UN rights experts urge India to end communications shutdown in Kashmir
GENEVA: UN human rights experts on Thursday called on the Government of India to end the crackdown on freedom of expression, access to information and peaceful protests imposed in Indian-Administered Kashmir this month. The experts expressed concern that the measures, imposed after the Indian Parliament revoked the Constitutionally-mandated status of the state of Jammu and Kashmir, would exacerbate tensions in the region. Reports have described a near total communications blackout in Jammu and Kashmir since the evening of 4 August, with internet access, mobile phone networks, and cable and Kashmiri television channels cut off.
“The shutdown of the internet and telecommunication networks, without justification from the Government, are inconsistent with the fundamental norms of necessity and proportionality,” said the experts. “The blackout is a form of collective punishment of the people of Jammu and Kashmir, without even a pretext of a precipitating offence.” The Government has also imposed a curfew across Jammu and Kashmir, bringing in massive numbers of troops to enforce restrictions on the freedom of movement and of peaceful assembly, particularly in the Kashmir Valley. “We remind the Indian authorities that the restrictions imposed by the Indian Government are intrinsically disproportionate, because they preclude considerations of the specific circumstances of each proposed assembly,” said the experts. At the same time, information received suggests that there has been an increase in the arrest of political figures, journalists, human rights defenders, protesters and others. The experts said they were deeply concerned by reports that security forces were conducting night raids on private homes leading to the arrests of young people. “Such detentions could constitute serious human rights violations,” the experts said. “The allegations must be thoroughly investigated by the authorities, and, if confirmed, those responsible must be held accountable.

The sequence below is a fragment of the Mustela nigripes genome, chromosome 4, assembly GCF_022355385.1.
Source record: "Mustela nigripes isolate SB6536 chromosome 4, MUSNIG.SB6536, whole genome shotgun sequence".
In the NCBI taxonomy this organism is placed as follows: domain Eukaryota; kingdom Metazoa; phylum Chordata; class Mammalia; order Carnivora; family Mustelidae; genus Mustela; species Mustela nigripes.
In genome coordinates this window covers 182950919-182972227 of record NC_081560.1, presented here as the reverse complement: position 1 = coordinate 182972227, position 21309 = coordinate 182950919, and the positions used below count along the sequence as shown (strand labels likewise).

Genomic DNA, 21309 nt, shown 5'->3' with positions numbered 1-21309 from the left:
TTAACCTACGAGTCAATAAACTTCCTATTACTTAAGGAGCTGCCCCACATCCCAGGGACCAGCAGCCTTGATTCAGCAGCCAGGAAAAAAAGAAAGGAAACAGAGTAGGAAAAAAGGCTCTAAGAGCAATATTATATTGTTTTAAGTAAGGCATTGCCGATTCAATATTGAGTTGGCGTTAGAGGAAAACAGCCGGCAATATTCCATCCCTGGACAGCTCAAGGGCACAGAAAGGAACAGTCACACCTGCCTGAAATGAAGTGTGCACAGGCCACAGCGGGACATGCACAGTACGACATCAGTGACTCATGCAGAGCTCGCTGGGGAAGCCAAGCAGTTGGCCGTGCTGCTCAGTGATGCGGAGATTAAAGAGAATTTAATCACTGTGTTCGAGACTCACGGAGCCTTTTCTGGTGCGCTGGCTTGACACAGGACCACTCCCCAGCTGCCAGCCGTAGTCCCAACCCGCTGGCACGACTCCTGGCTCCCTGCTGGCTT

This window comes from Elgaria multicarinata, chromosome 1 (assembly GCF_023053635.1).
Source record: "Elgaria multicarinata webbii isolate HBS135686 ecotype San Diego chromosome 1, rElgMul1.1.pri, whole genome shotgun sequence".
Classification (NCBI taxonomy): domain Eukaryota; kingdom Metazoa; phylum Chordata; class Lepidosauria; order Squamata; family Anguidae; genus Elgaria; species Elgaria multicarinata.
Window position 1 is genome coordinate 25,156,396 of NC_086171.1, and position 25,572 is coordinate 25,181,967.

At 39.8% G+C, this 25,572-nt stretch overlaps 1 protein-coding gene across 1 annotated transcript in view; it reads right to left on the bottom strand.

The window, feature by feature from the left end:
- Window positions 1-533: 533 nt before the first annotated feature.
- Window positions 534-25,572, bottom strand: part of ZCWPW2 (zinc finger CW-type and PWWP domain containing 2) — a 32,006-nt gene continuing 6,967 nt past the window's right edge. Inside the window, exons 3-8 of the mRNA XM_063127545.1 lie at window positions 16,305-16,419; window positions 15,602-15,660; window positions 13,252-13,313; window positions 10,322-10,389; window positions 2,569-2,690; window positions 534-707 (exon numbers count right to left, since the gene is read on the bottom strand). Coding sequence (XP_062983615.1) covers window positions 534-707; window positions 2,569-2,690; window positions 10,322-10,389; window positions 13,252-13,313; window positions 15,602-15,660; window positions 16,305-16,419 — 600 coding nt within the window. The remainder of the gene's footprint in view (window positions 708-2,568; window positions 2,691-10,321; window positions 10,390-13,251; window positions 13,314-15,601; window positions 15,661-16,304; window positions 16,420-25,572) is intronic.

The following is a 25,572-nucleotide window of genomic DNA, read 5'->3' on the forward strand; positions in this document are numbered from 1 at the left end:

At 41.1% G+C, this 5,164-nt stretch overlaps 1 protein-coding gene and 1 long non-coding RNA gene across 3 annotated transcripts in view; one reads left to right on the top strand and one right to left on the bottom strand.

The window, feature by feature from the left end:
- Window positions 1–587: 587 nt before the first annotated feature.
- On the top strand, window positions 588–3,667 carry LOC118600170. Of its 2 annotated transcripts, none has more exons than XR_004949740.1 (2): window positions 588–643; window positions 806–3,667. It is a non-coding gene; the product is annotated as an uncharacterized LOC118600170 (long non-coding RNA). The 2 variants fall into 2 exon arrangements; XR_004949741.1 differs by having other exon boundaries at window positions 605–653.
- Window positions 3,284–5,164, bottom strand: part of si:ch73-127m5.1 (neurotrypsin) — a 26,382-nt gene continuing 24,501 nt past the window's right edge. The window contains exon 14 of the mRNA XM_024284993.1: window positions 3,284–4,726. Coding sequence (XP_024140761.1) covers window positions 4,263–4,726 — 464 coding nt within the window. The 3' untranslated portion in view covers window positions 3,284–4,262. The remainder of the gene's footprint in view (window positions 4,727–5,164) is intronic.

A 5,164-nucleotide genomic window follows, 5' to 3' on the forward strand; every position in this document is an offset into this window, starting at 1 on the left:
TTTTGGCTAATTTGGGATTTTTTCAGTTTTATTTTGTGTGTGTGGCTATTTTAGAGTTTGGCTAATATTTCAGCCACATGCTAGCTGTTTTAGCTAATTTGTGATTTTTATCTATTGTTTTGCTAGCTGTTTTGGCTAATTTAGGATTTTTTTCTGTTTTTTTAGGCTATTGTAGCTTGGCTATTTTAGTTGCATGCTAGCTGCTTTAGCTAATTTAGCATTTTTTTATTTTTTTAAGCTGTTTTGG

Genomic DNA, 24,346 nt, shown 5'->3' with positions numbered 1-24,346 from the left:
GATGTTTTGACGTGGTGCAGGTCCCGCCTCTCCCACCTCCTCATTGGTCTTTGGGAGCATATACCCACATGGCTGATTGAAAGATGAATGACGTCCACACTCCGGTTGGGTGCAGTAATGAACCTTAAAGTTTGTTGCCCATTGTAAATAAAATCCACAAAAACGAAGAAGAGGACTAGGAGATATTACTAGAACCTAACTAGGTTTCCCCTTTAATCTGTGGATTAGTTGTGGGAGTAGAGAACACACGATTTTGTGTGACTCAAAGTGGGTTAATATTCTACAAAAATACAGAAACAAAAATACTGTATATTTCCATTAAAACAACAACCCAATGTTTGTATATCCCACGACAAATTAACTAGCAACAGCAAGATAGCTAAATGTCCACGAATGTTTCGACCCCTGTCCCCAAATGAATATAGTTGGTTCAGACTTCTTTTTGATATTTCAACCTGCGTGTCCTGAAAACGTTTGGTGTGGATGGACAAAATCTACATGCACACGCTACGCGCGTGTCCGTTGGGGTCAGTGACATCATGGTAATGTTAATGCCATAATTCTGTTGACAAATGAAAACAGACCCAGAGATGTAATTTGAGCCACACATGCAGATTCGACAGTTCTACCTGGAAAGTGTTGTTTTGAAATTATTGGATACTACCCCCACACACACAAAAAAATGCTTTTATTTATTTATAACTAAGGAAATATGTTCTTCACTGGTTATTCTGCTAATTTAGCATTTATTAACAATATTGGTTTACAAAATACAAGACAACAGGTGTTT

“We are gravely concerned about allegations that the whereabouts of some of those detained is not known as well as the general heightened risk of enforced disappearances, which may proliferate against the backdrop of mass arrests and restricted access to the internet and other communications networks,” added the experts. They also expressed serious concern about the use of excessive force against protesters, including the use of live ammunition, which could amount to violations of the right to life. “India has the responsibility to use the minimum force necessary when policing protests,” the experts said. ”This means that the use of deadly force is a measure permissible only as last resort and to protect life.” UN experts: David Kaye (US), Special Rapporteur on the promotion and protection of the right to freedom of opinion and expression; Michel Forst (France), Special Rapporteur on the situation of human rights defenders; Bernard Duhaime, Chair-Rapporteur, Working Group on Enforced or Involuntary Disappearances; Clement Nyaletsossi Voule, Special Rapporteur on the right to peaceful assembly and association; Agnes Callamard, Special Rapporteur on extrajudicial, summary or arbitrary executions. The Special Rapporteurs and Working Groups are part of what is known as the Special Procedures of the Human Rights Council. Special Procedures, the largest body of independent experts in the UN Human Rights system, is the general name of the Council’s independent fact-finding and monitoring mechanisms that address either specific country situations or thematic issues in all parts of the world. Special Procedures experts work on a voluntary basis; they are not UN staff and do not receive a salary for their work. They are independent from any government or organization and serve in their individual capacity.